Pimco Adds Treasuries in Time for Swing to Gains in Decemberby
Total Return raises U.S. government related holdings to 30.8%
Fund cuts high-yield bond allocation to 2.9% from 5.2%
Pacific Investment Management Co. increased Treasury holdings in time to catch their swing back to gains in December, following two months of losses.
U.S. sovereign bonds returned 0.6 percent this month through Friday, after losses of about 0.4 percent each in November and October, according to a Bloomberg index. Pimco’s flagship Total Return Fund raised its allocation to U.S. government related debt to 30.8 percent as of Nov. 30, from 28.1 percent a month earlier, according to its website. It cut the proportion of high-yield bonds to 2.9 percent from 5.2 percent.
This month’s rally in Treasuries comes as stocks slide around the world and oil has slumped to a seven-year low, spurring demand for the safest assets. Treasuries surged the most in three months on Friday, even with traders expecting the Federal Reserve to raise interest rates this week for the first time in almost a decade.
“Last Friday’s rally was a genuine risk-off movement -- a flight to quality we haven’t seen for several months,” said Tomohisa Fujiki, head of interest-rate strategy for Japan at BNP Paribas SA in Tokyo. “The first rate hike is almost a done deal, but there’s more concern for the second rate hike or the third rate hike -- if the Fed really can continue its rate-hike program in 2016.”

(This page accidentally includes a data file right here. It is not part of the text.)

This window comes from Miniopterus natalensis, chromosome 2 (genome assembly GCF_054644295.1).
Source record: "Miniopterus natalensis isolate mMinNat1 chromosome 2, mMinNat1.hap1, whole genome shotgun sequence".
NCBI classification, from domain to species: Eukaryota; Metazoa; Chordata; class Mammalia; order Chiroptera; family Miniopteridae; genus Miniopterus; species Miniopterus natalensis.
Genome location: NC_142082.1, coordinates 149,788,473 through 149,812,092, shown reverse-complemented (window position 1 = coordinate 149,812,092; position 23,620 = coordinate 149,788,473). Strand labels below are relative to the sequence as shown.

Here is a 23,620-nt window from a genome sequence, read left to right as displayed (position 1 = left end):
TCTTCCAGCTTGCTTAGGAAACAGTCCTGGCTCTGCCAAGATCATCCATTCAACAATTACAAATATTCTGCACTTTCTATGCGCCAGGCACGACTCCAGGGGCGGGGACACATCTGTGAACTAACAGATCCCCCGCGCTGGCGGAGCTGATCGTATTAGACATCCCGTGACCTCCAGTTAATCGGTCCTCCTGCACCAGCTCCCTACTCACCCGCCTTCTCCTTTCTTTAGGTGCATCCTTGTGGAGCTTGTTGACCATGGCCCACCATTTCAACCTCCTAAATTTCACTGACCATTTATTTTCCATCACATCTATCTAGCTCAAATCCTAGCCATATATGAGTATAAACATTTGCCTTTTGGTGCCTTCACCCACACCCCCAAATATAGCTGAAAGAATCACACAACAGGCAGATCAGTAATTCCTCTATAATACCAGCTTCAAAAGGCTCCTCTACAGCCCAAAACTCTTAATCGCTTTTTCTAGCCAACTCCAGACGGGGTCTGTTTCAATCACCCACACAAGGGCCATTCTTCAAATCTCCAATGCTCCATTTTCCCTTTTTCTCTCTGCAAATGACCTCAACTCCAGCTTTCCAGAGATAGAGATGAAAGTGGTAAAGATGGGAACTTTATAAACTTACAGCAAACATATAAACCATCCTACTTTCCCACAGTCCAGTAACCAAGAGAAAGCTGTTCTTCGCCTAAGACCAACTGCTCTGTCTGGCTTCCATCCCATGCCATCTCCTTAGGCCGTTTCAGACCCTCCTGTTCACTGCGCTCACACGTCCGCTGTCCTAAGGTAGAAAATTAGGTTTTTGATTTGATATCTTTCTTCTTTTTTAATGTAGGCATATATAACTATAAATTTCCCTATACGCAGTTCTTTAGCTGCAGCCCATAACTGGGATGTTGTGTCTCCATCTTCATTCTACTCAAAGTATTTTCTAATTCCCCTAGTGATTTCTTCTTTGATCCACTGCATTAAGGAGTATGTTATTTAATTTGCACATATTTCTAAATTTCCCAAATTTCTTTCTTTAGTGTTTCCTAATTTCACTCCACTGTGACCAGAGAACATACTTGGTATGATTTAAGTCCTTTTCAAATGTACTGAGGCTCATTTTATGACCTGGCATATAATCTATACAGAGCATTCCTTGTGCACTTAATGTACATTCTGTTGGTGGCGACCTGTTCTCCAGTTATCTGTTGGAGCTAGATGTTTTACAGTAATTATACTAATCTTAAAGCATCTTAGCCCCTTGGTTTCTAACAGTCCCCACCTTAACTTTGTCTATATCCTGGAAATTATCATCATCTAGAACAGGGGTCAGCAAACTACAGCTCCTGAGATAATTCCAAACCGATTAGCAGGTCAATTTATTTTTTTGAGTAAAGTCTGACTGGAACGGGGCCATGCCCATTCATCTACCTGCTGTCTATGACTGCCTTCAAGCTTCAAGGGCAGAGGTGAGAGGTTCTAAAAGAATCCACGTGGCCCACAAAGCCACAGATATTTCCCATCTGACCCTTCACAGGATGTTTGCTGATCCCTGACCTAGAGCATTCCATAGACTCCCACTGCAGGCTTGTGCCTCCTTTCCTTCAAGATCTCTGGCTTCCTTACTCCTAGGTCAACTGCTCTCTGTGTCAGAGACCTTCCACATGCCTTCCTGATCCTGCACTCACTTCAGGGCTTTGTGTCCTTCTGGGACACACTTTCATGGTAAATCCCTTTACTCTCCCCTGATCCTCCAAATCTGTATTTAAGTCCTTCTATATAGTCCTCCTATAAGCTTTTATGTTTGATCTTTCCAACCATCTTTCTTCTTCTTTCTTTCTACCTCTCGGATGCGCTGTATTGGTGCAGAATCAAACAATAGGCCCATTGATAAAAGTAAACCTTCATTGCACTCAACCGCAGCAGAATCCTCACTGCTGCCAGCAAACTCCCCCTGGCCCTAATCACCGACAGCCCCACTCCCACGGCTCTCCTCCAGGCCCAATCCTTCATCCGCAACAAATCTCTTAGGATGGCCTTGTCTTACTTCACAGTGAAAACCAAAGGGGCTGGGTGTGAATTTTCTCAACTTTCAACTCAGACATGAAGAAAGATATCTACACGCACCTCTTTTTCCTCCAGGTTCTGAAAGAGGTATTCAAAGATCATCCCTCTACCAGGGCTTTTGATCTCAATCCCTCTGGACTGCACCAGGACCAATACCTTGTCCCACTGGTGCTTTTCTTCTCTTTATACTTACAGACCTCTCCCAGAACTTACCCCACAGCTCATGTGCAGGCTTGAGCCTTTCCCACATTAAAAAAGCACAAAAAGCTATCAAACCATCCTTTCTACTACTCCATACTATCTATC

Treasuries gave back some of last week’s gains Monday. The benchmark 10-year note yield climbed three basis points, or 0.03 percentage point, to 2.16 percent as of 6:22 a.m. New York time after dropping 10 basis points Friday. The 2.25 percent security due November 2025 fell 1/4, or $2.50 per $1,000 face amount, to 100 27/32.
Fujiki predicts the yield may swing between 2 percent and 2.40 percent during the next month as trading volumes decline toward year-end.
The reduction of the Total Return Fund’s holdings of high-yield bonds in November contrasts with a report Pimco published earlier this month.
“The outlook for the high-yield market, particularly in the U.S., has become more positive,” Andrew Jessop, a high-yield fund manager, and Anna Dragesic, head of credit product management for Europe, wrote in the report on Pimco’s website. “Any continued spread widening or market volatility should provide attractive entry points for investors.”
A Bloomberg index of high-yield debt slumped to a two-year low last week as Third Avenue Management froze withdrawals from a $788 million credit mutual fund.
There’s a 74 percent chance the Fed will raise rates by its Dec. 15-16 meeting, according to futures data compiled by Bloomberg. The calculation is based on the assumption the effective federal funds rate will average 0.375 percent after the first increase, compared with the current range of zero to 0.25 percent.